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Old 11-07-07, 12:56 PM
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Cyclists I see on the roads are mostly lit like other road users.

Cyclists I see on the sidewalk are mostly unlit like other sidewalk users.
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Old 11-07-07, 01:00 PM
  #36  
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Originally Posted by I-Like-To-Bike View Post
Another possibility, for various reasons, standing out may be considered a bigger problem than being seen by the wrong people. For example, ever ridden in many inner city neighborhoods at night with many of the bored locals lounging about?

I suspect many of the immigrants on bikes also may not wish to draw attention to themselves.
They could also be too poor to afford such safety items. When you are more concerned with where you are sleeping next or what to eat, lighting ranks very low on ones priority list.
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Old 11-07-07, 01:13 PM
  #37  
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Originally Posted by JohnBrooking View Post
I think you're exactly right. I would consider my Cygolite Rover to be moderate on all counts.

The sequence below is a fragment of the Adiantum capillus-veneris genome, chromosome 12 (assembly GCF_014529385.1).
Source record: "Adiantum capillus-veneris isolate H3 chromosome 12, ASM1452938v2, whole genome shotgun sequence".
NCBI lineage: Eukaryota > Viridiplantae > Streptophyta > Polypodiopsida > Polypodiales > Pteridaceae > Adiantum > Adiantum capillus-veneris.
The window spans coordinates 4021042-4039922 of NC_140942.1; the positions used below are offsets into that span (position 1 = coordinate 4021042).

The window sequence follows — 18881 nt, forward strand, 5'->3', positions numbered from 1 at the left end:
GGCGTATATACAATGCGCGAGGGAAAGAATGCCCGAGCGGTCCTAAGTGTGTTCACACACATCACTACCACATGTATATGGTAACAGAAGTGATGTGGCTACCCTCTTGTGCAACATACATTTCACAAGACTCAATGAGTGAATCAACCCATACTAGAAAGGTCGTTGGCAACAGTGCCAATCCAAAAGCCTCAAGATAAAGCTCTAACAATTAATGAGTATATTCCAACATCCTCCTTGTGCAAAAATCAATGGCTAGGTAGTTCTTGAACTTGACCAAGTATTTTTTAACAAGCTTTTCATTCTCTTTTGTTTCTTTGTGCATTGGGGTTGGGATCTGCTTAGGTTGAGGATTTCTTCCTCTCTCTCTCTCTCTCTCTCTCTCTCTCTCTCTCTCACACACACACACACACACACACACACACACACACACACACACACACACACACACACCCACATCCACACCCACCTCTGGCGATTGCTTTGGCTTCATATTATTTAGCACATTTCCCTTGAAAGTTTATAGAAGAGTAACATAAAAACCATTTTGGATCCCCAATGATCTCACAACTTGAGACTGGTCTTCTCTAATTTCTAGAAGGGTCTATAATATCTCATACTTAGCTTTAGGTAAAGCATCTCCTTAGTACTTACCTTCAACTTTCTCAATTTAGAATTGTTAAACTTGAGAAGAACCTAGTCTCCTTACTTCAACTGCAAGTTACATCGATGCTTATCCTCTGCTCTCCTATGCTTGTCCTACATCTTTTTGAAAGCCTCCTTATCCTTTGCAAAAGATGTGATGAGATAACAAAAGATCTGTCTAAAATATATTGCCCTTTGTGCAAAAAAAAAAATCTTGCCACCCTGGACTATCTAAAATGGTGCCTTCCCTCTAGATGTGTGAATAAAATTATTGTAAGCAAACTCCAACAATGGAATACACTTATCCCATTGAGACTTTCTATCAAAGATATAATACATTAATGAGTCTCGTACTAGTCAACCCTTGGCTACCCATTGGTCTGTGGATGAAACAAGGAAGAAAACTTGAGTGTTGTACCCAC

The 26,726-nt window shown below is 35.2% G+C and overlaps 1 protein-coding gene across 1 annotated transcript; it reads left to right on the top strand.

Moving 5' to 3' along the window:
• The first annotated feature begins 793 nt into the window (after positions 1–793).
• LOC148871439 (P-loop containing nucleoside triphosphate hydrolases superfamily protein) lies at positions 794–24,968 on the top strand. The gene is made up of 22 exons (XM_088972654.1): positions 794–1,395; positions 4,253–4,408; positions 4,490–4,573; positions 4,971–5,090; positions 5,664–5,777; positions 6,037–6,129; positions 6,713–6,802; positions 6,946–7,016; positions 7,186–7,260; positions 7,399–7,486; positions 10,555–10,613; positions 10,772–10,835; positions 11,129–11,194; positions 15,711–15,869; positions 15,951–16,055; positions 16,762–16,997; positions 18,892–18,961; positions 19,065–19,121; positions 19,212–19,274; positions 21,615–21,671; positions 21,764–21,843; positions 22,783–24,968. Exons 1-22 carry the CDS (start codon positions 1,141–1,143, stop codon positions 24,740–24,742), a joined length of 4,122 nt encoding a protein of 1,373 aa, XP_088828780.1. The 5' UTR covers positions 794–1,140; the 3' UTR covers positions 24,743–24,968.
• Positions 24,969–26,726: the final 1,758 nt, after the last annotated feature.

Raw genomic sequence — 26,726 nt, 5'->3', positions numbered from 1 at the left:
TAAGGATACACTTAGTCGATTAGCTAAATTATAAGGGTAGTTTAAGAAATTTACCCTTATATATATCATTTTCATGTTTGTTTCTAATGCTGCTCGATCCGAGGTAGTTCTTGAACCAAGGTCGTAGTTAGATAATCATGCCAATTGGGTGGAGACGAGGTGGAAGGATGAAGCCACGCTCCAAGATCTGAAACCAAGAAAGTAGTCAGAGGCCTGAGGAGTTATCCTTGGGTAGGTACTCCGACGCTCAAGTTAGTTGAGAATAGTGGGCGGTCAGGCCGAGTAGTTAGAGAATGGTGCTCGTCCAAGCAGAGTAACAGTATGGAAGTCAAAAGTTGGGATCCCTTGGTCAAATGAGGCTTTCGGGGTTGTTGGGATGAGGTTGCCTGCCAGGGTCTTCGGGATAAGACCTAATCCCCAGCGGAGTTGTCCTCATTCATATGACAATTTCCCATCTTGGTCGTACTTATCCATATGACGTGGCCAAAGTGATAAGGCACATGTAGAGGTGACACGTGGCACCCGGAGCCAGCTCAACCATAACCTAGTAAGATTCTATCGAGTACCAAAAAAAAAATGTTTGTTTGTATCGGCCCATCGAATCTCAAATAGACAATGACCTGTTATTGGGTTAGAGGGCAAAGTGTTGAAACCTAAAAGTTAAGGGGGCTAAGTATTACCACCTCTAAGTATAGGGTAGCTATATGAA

On a related note, recently my LBS guy started stocking some flashing lights (the set contains both a white headlight and a red blinkie) that work by electrical induction. Spoke-mounted magnets induce electricity in magnets mounted to the fork or stay, so the lights flash in time with the wheel rotation. No batteries, no drag. *snip*
I'm not sure about this. Don't the magnets cause drag when they come close to each other--they attract each other, right? So you have to fight that when you pedal.
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Old 11-07-07, 01:29 PM
  #38  
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Originally Posted by I-Like-To-Bike View Post
Then I take it you are an above average "schmuck" on a bike because you know all the rules and follow them religously to the letter at all times. Not like all those dumb people.
ok, I see what you mean. Perhaps schmuck wasn't the best word to use, but it was the only word I could think up of at the time. I don't know all the rules, I just know more about it than others because I actually bothered to read up on them.
I don't follow all traffic rules to the last letter. Stop signs for instance, I treat stop signs like yield signs.
I don't claim to be smarter than everyone else, I just use my common sense and think hard to keep myself alive and relatively free from injuries.
Being prepared for foreseeable conditions (darkness, rain, snow, etc.) is not that hard. It's just that some people refuse to smarten up for one reason or another.
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Old 11-07-07, 01:32 PM
  #39  
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Originally Posted by thdave View Post
I'm not sure about this. Don't the magnets cause drag when they come close to each other--they attract each other, right? So you have to fight that when you pedal.